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Who Should Be Behind a Linux "Get the Facts" Campaign

Is an OSDL marketing working group in order?

If you do business around Microsoft products, it's obvious where you go for answers on the benefits of their products - Microsoft. However, if you're looking for this kind of information about Linux, where do you go? IBM, Red Hat, Novell, Sun, or all of the above? I believe there's a need for a collective resource for the Linux business case.

If you go to www.microsoft.com, and select Windows Server System from the options on the left and then on the right select Business Benefits, you'll see the following categories:

  • Building efficiency
  • Building connected systems
  • Building interoperability
And these are just the main headings - in each of these categories is more detail. For example, under Building Efficiency there are multiple detailed pages on how Windows Server System builds efficiency through manageability, network storage, etc.

You can say, think, or believe what you will about Microsoft, but purely from a marketing perspective, this is a great page. What it does is build on Microsoft's perceived competitive advantages and then leverages them to answer all the key questions a business/technical executive would have about why this is a great system for his business. Microsoft makes the task of justifying and explaining the decision to use their products easy.

To gather the same material about Linux, an executive researching the Linux value proposition has to go to multiple vendor sites, probably visiting Red Hat, IBM, Novell, HP, and maybe Penguin Computing and PogoLinux. And, at the end, the information he's gathered isn't organized and lacks a clear view of what exactly the value proposition of open source is - leaving the exec or one of his lackeys to do the scrubbing and organizing.

For an IT decision maker trying to come to grips with Open Source, this is horribly inefficient, and for Microsoft, the relative ease of finding its value-proposition material is an ace in the hole. This is why the "Get the Facts "campaign (www.microsoft.com/getthefacts) makes a strong statement with little rebuttal from a competitor. It's the difference between a clear voice and the roar of the crowd.

Furthermore, for the IT decision maker, the current Linux education process is a waste of time. Making a decision on Open source shouldn't require the time it now takes to get educated on the business benefits of Linux and Open Source software. It would benefit a great many people and organizations if there was more efficiency in collecting and presenting a proper view of the pitfalls, and total cost of ownership of Linux. Maybe this lack of a centralized, well researched, and well presented Linux business case accounts for why only 27% of the small and medium-sized businesses surveyed by Info-Tech Research Group said they use Linux. This is exactly the market segment for which well-organized, easy-to-find marketing material is most important - the Fortune 1000 have their pick of dedicated sales executives who'll educate them on the value of Linux. Not so the mid-market.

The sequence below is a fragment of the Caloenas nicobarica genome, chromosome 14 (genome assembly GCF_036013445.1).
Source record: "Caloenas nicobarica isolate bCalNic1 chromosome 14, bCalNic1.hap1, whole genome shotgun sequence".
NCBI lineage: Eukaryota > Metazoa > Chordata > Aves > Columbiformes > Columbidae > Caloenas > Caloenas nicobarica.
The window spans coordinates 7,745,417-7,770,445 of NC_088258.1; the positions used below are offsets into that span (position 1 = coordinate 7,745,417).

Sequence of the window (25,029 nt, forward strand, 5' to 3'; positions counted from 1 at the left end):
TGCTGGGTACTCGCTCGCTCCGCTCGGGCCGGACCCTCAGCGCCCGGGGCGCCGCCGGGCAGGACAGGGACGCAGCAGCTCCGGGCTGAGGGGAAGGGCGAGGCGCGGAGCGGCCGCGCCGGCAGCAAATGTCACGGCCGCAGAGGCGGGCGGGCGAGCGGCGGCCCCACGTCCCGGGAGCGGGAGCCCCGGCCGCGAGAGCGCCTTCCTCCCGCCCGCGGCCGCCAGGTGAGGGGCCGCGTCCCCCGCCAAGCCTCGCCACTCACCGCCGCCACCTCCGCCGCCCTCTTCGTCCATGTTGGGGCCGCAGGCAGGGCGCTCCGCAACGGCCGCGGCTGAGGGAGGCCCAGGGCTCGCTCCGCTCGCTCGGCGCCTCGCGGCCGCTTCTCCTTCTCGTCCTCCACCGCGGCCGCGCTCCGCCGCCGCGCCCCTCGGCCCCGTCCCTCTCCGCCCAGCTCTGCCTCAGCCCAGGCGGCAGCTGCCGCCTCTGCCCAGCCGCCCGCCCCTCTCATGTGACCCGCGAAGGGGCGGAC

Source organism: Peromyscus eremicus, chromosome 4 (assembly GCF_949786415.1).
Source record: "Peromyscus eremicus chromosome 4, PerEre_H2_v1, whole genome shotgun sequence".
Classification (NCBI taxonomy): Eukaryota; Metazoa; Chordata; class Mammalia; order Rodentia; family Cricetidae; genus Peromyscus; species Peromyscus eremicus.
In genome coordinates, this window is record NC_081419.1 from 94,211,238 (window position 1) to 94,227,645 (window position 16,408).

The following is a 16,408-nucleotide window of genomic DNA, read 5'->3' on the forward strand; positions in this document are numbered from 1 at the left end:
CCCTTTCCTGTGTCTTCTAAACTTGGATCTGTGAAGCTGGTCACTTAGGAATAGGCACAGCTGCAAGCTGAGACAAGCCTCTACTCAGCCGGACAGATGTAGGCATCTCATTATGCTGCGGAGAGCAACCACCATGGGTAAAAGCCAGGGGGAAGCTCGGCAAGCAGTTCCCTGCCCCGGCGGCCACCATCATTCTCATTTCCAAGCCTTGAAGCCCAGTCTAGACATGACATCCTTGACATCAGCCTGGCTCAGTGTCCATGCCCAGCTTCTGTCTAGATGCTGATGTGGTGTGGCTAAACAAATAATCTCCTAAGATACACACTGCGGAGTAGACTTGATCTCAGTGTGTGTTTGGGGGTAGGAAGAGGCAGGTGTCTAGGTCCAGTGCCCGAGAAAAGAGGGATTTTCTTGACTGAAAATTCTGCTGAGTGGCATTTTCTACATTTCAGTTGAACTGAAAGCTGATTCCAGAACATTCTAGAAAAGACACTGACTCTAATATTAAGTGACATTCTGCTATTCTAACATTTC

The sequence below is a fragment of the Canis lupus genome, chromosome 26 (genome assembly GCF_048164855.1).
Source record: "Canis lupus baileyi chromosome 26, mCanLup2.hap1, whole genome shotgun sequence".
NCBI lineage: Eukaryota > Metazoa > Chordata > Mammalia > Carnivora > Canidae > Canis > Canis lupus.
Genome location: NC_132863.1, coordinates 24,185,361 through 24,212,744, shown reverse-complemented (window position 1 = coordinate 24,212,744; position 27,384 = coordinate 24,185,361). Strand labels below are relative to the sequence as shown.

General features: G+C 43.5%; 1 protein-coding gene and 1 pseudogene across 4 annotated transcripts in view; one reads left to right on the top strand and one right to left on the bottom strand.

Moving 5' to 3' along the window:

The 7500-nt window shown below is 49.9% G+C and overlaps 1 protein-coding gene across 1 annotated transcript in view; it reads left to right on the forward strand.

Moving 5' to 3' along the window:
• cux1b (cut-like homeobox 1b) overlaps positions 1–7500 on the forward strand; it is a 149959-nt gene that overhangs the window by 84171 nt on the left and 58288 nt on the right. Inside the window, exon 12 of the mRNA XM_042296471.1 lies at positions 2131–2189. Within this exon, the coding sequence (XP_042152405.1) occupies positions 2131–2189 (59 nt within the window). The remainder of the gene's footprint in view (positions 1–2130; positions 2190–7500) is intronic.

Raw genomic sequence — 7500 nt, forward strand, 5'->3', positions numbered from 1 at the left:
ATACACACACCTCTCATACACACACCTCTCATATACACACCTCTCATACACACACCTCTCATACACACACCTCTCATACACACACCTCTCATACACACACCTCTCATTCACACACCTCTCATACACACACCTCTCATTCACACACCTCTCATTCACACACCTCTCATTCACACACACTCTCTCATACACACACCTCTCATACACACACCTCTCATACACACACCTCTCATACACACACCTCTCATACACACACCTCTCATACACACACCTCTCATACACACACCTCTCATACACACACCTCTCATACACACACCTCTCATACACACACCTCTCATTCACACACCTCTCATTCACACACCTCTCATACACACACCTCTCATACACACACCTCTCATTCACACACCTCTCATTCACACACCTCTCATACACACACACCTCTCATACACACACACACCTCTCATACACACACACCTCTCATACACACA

Linux and Open Source need a comprehensive, well-organized, vendor-agnostic, or at least vendor-neutral, location where business/technical executives can find the answers to why Linux and Open Source are the best solutions for their business. Ideally this information would be reinforced with quantifiable research as well as anecdotes from the field that help show the tangible benefits of Open Source migration and, lastly, a directory of services or vendors that support these positions.

The OSDL, in my opinion, is the proper place for a Linux and Open Source Business Benefits repository. Filling the pages with excellent material, and keeping the material fresh, seems to require an OSDL Marketing Working Group. The task of this Working Group would be to find, and if it doesn't exist, create, the best Linux/Open Source case studies, application briefs, business cases. and ROI studies, and polish and categorize them according to the competitive advantages of Linux and Open Source. At that point, any business/IT exec could, in a matter of 10 minutes, collect all the documentation he would need to make an informed decision about Open Source implementations. So my question to Stuart Cohen, the head of the OSDL, is what do you think? Is this in your charter? If not, should it be?

More Stories By Greg Wallace

Greg Wallace is Co-Founder and Chief Marketing Officer of Emu Software, Inc. Greg received his MBA and Masters of International Affairs degrees from Columbia University in New York City. He also spent a year as a Rotary Foundation Scholar at the University of Barcelona, Spain. He can be reached at [email protected]

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